Enough of that. Here’s something more important, larger points about what big classical music institutions need to do, to get that audience.
They need a strategy. Complete with clear goals. Too often there really isn’t any plan. Just do events. And then be happy if they attract a lot of new people. And then maybe say, “Let’s do more of this,” or “Now let’s get these people to come to our core performances.”
The first of these tentative goals is vague. The second is crystal clear, but impossible. The new audience isn’t coming to old-style events. Not in numbers large enough to keep things going. The world has changed. People have changed. We have to do something new.
So, strategy in the short run. Yes, keep doing events (and other things, like special promotions) that bring the new audinece in. But not just once in a while. Steadily. Once a month. Once every two weeks.
And do it for years. That’s the only way you’re going to succeed.
And make the events coherent, like each other, consistent, so you can brand them. So that someone who comes to one will want to come to the others. And, once there, will have a great time, be thrilled to return. And, most crucially, will tell others to come.
All of which takes careful planning, lots of imagination, and, maybe most of all, a solid understanding of who your new audience is, what they already like, what culture they’re part of.
Often enough, the people running the institution won’t have this understanding. So they’d better recruit people who do. Just as, in the 1960s and then again late in the ‘80s, the pop record industry realized it didn’t the new music people were listening to, and hired new staff.
In the longer run
One problem big institutions have, with this, is that they don’t have the resources. A symphony orchestra already is just about tapped out, in money and staff time, putting on its standard concerts. So the new events don’t get attention enough.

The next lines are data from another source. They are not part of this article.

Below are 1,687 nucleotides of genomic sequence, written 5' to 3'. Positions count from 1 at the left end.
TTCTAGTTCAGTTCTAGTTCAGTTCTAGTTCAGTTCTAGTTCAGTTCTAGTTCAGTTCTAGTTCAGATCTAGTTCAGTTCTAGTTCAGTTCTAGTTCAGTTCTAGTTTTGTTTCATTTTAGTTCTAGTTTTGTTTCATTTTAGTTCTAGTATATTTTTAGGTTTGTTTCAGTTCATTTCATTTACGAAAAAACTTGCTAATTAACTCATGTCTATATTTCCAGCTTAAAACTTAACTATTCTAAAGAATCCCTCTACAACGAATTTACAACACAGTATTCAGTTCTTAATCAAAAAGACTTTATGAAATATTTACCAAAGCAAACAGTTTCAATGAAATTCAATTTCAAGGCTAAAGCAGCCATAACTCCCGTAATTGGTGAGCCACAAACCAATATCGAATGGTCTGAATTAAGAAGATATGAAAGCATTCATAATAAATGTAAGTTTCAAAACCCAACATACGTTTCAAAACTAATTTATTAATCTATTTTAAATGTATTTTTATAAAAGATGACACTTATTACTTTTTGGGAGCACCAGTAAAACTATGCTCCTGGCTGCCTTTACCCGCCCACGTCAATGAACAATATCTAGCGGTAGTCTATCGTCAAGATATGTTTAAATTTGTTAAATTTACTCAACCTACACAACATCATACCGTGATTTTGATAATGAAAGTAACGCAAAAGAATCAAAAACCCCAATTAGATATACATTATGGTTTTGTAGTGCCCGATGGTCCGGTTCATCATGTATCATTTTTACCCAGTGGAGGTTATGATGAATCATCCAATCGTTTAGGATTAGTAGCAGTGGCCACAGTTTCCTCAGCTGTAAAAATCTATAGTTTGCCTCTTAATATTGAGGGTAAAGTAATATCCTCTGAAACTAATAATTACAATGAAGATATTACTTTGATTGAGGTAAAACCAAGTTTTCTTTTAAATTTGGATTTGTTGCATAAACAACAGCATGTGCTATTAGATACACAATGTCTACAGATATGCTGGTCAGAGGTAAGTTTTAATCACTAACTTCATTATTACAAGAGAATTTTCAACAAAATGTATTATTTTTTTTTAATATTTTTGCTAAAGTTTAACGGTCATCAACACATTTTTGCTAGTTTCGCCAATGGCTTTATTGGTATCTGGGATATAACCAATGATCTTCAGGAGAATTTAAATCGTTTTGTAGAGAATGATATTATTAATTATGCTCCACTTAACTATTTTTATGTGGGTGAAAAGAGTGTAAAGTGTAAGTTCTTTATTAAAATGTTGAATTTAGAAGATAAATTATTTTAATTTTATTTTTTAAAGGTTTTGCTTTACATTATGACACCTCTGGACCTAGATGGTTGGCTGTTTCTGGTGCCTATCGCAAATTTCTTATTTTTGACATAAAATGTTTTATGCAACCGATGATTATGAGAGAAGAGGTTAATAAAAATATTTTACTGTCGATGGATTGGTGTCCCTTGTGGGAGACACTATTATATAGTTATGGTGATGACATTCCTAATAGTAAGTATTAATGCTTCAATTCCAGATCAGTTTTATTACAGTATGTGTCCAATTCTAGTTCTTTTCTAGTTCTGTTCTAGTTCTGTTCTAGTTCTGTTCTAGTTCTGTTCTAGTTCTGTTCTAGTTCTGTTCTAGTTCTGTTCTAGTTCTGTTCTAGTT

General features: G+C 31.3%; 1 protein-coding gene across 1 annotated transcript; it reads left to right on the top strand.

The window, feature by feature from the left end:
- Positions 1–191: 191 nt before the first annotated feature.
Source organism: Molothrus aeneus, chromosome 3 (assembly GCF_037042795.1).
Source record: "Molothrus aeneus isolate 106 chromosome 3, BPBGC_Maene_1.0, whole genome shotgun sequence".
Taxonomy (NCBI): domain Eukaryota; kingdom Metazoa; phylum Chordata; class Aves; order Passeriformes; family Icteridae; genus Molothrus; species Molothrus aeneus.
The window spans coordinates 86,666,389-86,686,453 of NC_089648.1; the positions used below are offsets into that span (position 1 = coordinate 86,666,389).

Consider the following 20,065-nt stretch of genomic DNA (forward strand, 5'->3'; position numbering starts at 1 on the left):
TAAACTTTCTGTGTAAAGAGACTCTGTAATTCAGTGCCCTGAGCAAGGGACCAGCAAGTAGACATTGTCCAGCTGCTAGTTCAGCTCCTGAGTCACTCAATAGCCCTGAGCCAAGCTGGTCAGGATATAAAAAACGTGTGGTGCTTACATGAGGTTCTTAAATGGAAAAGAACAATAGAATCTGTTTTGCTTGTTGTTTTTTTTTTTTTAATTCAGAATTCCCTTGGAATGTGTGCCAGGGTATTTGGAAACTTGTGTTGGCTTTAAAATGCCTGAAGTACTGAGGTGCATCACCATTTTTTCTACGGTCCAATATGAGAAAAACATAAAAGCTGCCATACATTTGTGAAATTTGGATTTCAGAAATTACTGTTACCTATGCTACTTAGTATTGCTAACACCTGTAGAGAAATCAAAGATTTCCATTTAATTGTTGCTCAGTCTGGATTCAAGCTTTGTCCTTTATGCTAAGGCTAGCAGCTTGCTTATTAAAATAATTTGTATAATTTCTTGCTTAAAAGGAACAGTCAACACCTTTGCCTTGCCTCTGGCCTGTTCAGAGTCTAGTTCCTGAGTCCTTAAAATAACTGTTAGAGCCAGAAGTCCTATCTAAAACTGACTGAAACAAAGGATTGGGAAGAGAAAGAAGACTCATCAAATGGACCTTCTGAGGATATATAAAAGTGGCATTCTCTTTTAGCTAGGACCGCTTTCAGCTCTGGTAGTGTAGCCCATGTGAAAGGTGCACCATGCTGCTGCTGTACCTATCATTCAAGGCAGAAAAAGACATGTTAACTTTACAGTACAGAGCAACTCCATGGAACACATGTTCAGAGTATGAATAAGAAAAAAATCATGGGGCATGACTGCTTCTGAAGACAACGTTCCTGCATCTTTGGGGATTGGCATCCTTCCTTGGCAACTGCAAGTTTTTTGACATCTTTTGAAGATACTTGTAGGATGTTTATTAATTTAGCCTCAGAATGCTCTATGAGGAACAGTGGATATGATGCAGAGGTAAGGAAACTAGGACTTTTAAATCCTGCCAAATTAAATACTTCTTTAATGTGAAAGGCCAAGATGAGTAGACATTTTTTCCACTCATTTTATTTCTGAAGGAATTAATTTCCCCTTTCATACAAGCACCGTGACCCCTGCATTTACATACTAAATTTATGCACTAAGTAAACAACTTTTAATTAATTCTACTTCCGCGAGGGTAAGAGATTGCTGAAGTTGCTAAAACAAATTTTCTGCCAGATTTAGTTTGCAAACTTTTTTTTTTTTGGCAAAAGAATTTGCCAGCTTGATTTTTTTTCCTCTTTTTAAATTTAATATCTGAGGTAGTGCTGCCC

There’s no easy answer for that. The money and staff aren’t there? But they have to be! We’re talking about survival, about making sure the institution has a future. How can you skimp on that? Somehow the resources will have to be found.
And then there’s the long run. Let’s face a painful truth. The old audience is going away. It won’t be replaced. I’ve already said this:
The new audience isn’t coming to old-style events. Not in numbers large enough to keep things going. The world has changed. People have changed. We have to do something new.
So we have to be planning that something new, right from the start. We don’t just want to plan new-style events, coexisting with what we’ve been doing for years. We have to look to the future when all the events will be new-style. We have to plan for this now. The new-style events we do now aren’t just something nice, something we do on the side. They’re our path to the future.
So we should think of them, right from the start, as potential replacements for all our standard events. We don’t yet know what a totally new-style season would look like. But we have to evolve one. And start that now.
Meaning, among other things, that we can’t just do repertoire specifically aimed at what we think we know about our new audience now. If we want the standard classical works to be done in the future, we’ll have to start figuring out how they’ll be done. How they’ll be played, how they’ll be presented. This is a long discussion, but I think our playing style is much too blah — high-level blah, but still blah. We need to be vivid, exciting, just as the masterworks themselves are.
And we need to present them differently, with more style and less formality. I think we all know this. But what are we doing about it, not just in special events, but for every concert that we give? If our normal concerts changed, then it wouldn’t be crazy to think we could cross our new audience over to them.
But what should the changes be? We’ll have to think hard.
Quality! Focus groups!
In conclusion, two crucial points.